My closest friends and family know I couldn’t let the holidays pass without posting about one of my favorite movies and favorite movie characters of all time.
It’s a Wonderful Life is easily my Christmas movie GOAT (Greatest Of All Time), and George Bailey is in my pantheon of fictional characters right next to Phil Dunphy of Modern Family, Atticus Finch (although his character’s legacy took a hit with Harper Lee’s latest book), and Omar Little of HBO’s The Wire (“A man got to have a code”!).
I know many people find the movie sappy or kind of corny, and there have been tons of parodies of it and of Jimmy Stewart over the years, my favorites being the SNL “alternate ending”…
…and Jim Carrey’s obnoxious-but-still-kind-of-endearing Jimmy Stewart impression…
But even though the movie is cheesy to some and maybe writing about it is too, I figure if the shoe fits, wear that thing like a champion. The focus of this site and the inspiration behind it is so in line with the theme of the movie, that I’d be remiss to not point it out and have some fun with it.
At a quick glance, it’s the story of a man who grows up in a modest home but with a loving family, parents who are admired in their community, and a little brother who reaches something of a celebrity status for his athletic achievements in college. A few things that feel pretty familiar to me.
More precisely it’s about George Bailey, whose life is, on the surface, relatively insignificant when compared to his life-long dreams and aspirations for himself. After a mistake from his Uncle leaves George in financial ruin and facing possible prison time, George is on the brink of suicide. But a guardian angel shows him what the world would have looked like if he’d never been born at all.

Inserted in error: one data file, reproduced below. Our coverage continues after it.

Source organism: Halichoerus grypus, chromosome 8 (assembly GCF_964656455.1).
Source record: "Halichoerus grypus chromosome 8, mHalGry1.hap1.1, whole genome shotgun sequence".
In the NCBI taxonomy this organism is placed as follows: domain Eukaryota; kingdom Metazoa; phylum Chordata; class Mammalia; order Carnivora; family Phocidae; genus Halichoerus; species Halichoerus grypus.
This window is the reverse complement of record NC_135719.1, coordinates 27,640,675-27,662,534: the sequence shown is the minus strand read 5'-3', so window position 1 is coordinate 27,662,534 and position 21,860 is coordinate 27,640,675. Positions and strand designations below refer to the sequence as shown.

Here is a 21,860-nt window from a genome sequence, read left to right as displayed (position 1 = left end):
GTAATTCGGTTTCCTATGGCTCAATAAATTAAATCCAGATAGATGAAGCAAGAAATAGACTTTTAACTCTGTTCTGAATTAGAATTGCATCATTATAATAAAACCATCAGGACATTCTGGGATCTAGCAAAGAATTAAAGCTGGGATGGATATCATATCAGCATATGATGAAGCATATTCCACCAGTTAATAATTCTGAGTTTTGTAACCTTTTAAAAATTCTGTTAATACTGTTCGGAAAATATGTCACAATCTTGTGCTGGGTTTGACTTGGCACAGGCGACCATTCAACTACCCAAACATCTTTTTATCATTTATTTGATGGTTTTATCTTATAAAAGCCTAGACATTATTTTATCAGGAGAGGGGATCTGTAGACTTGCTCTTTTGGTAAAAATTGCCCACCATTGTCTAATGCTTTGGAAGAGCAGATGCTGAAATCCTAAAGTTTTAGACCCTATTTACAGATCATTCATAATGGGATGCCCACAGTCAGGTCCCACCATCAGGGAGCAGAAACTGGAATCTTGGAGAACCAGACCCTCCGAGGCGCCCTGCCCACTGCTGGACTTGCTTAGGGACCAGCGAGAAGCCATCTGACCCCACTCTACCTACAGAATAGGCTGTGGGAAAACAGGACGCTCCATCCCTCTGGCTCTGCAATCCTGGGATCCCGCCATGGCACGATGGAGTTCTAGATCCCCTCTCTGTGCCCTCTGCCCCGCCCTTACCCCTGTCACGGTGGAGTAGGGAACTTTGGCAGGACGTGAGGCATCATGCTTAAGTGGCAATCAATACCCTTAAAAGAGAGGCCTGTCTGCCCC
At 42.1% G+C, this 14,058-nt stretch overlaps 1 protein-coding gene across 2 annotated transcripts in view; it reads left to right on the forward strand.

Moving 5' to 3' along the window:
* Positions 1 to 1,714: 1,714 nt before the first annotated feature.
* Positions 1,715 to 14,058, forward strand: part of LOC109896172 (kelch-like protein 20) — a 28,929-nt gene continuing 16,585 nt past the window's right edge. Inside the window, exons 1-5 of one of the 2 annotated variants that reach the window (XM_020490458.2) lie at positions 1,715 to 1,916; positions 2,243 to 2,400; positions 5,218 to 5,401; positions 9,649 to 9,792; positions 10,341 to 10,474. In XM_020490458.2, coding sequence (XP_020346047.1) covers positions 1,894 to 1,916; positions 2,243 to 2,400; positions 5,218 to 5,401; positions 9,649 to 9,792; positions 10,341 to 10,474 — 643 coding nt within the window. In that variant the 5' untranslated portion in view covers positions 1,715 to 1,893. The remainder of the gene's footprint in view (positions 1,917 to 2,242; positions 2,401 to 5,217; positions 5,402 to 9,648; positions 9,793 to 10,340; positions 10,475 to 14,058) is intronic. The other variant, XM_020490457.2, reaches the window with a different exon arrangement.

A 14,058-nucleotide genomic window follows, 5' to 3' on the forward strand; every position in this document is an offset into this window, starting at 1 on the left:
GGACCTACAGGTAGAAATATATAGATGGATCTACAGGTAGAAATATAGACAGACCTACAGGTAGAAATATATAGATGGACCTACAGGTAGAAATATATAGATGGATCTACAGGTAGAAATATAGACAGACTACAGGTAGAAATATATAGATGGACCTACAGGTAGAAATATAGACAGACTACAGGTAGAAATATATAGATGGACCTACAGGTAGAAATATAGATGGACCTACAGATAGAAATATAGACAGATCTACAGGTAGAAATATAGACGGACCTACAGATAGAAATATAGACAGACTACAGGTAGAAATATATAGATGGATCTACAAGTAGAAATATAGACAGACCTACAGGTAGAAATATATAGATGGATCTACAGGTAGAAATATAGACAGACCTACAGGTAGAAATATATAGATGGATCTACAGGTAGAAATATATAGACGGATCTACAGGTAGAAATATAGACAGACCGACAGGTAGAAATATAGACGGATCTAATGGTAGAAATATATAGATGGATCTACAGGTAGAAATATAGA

The story is well known at this point, but I seem to take something new away from it every holiday season.
The plot is essentially a series of seemingly small moments in George’s life, but interactions that ultimately make an enormous impact on so many different people in his community and literally the world. From a flirty exchange with Violet Bick, to catching a mistaken prescription from Mr. Gower that saves a kid’s life, to rescuing his brother from drowning, to passing on college to save the Building & Loan. The climax of the movie exposes George to all of the influence he’s had on people over the course of his life, and it hits me hard every year.
But I also love thinking about the ways in which all of the other people in his life influenced him. How he finds pure love in Mary; hope and potential in his younger brother; admiration, grace and respect in his parents; even a crystalized purpose and a noble fight in his nemesis, Mr Potter. The film centers on George’s influence on others, but I like to think it just as easily could have focused on any one of the other characters and had the same effect.
The movie serves as a little reminder every year, to be more aware of those moments that may seem mundane and inconsequential, but actually could be an opportunity to make a positive and long-lasting impact. I want to believe that each of our lives does, in fact, make a difference on so many others, and even though it may sound silly, this movie keeps that hope alive for me, and opens my eyes to all of the amazing people and moments we might otherwise take for granted.